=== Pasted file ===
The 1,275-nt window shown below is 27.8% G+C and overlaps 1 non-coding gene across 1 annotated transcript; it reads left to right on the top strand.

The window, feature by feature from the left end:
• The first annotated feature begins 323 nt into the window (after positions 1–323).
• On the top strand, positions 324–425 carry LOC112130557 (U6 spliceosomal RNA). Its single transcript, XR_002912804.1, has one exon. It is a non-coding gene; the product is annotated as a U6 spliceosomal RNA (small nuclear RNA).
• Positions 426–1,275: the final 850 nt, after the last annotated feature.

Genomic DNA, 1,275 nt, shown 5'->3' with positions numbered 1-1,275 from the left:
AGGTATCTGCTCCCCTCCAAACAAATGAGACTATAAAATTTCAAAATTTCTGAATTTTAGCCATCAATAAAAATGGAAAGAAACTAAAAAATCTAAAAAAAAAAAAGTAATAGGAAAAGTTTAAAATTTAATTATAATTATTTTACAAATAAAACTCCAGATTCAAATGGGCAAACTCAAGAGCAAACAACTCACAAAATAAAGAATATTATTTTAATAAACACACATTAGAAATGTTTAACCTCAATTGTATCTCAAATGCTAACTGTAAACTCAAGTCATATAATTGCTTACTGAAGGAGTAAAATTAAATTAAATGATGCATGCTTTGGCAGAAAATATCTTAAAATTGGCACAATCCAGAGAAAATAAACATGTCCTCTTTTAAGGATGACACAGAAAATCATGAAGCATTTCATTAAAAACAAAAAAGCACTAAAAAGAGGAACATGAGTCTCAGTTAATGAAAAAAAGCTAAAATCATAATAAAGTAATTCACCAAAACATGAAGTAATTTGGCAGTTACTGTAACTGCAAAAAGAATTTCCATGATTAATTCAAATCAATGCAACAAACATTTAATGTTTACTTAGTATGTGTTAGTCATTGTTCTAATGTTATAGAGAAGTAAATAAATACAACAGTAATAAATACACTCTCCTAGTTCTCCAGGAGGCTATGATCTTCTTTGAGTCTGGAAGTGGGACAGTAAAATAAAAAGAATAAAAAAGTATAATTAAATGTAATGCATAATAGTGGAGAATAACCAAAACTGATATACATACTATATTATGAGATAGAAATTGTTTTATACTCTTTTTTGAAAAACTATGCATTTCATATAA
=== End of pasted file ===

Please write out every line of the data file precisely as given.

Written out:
The 1,275-nt window shown below is 27.8% G+C and overlaps 1 non-coding gene across 1 annotated transcript; it reads left to right on the top strand.

The window, feature by feature from the left end:
• The first annotated feature begins 323 nt into the window (after positions 1–323).
• On the top strand, positions 324–425 carry LOC112130557 (U6 spliceosomal RNA). Its single transcript, XR_002912804.1, has one exon. It is a non-coding gene; the product is annotated as a U6 spliceosomal RNA (small nuclear RNA).
• Positions 426–1,275: the final 850 nt, after the last annotated feature.

Genomic DNA, 1,275 nt, shown 5'->3' with positions numbered 1-1,275 from the left:
AGGTATCTGCTCCCCTCCAAACAAATGAGACTATAAAATTTCAAAATTTCTGAATTTTAGCCATCAATAAAAATGGAAAGAAACTAAAAAATCTAAAAAAAAAAAAGTAATAGGAAAAGTTTAAAATTTAATTATAATTATTTTACAAATAAAACTCCAGATTCAAATGGGCAAACTCAAGAGCAAACAACTCACAAAATAAAGAATATTATTTTAATAAACACACATTAGAAATGTTTAACCTCAATTGTATCTCAAATGCTAACTGTAAACTCAAGTCATATAATTGCTTACTGAAGGAGTAAAATTAAATTAAATGATGCATGCTTTGGCAGAAAATATCTTAAAATTGGCACAATCCAGAGAAAATAAACATGTCCTCTTTTAAGGATGACACAGAAAATCATGAAGCATTTCATTAAAAACAAAAAAGCACTAAAAAGAGGAACATGAGTCTCAGTTAATGAAAAAAAGCTAAAATCATAATAAAGTAATTCACCAAAACATGAAGTAATTTGGCAGTTACTGTAACTGCAAAAAGAATTTCCATGATTAATTCAAATCAATGCAACAAACATTTAATGTTTACTTAGTATGTGTTAGTCATTGTTCTAATGTTATAGAGAAGTAAATAAATACAACAGTAATAAATACACTCTCCTAGTTCTCCAGGAGGCTATGATCTTCTTTGAGTCTGGAAGTGGGACAGTAAAATAAAAAGAATAAAAAAGTATAATTAAATGTAATGCATAATAGTGGAGAATAACCAAAACTGATATACATACTATATTATGAGATAGAAATTGTTTTATACTCTTTTTTGAAAAACTATGCATTTCATATAA